Administration of Shivaji

Administration of Shivaji

Administration of Shivaji
Shivaji

Shivaji was a great administrative genius. He possessed a creative ability of a high order. He brought law and order out of chaos and confusion. He also cemented the Marathas into a compact nation. His system of government suited the people of Maharashtra very much. Although Shivaji was an autocrat, he did not make use of his powers for the fulfillment of his own ends but always looked after the welfare of the people. He was assisted in the administration by a council of eight ministers known As Ashta Pradhan.

Ashta Pradhan

It was not an advisory body and had none of the characteristics of modern cabinet. All the eight ministers had independent charge of their respective departments. Shivaji was at liberty to consult them jointly if he felt the need but their opinion was not at all binding upon him. The following were the eight ministers who formed Ashta Pradhan.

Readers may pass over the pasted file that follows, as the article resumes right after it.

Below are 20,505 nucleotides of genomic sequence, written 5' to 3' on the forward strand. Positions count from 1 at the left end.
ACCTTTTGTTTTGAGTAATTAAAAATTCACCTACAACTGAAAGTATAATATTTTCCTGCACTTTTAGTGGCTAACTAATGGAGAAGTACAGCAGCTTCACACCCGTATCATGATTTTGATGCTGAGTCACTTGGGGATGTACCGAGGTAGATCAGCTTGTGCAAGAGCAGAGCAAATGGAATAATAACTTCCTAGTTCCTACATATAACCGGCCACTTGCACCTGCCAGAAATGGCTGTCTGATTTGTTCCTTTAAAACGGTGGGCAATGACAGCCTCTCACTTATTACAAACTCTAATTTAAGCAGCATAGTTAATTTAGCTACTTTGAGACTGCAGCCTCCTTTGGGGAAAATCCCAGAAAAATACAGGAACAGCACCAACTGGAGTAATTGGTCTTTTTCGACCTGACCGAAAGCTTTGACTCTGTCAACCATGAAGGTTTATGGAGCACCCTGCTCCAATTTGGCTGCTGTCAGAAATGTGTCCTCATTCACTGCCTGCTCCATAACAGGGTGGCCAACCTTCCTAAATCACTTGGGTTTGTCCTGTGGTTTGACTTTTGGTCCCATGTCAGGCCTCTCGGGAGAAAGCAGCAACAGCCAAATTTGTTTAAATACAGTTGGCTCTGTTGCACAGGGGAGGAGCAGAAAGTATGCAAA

1.  Peshwa :- He was the Prime Minister. He was in charge of general welfare of the state.

2.  Amatya :- He was the finance Minister. He used to check and countersign all public accounts of the state.

3.  Mantri :- The Mantra or chronicler used to keep a diary of the king’s daily work in the court. He was also known as Wakia Navis.

4.  Sumant :- He was the Foreign Secretary. He was in charge of foreign affairs. He discussed questions of war and peace with the king and advised him on matters relating to foreign affairs. His duty was to keep himself in touch with other states.

5. Sachiva :- He was the Home secretary. It was his duty to look to the correspondence of the king. He was authorized to revise the king’s letters. He used to check the accounts of the Parganas.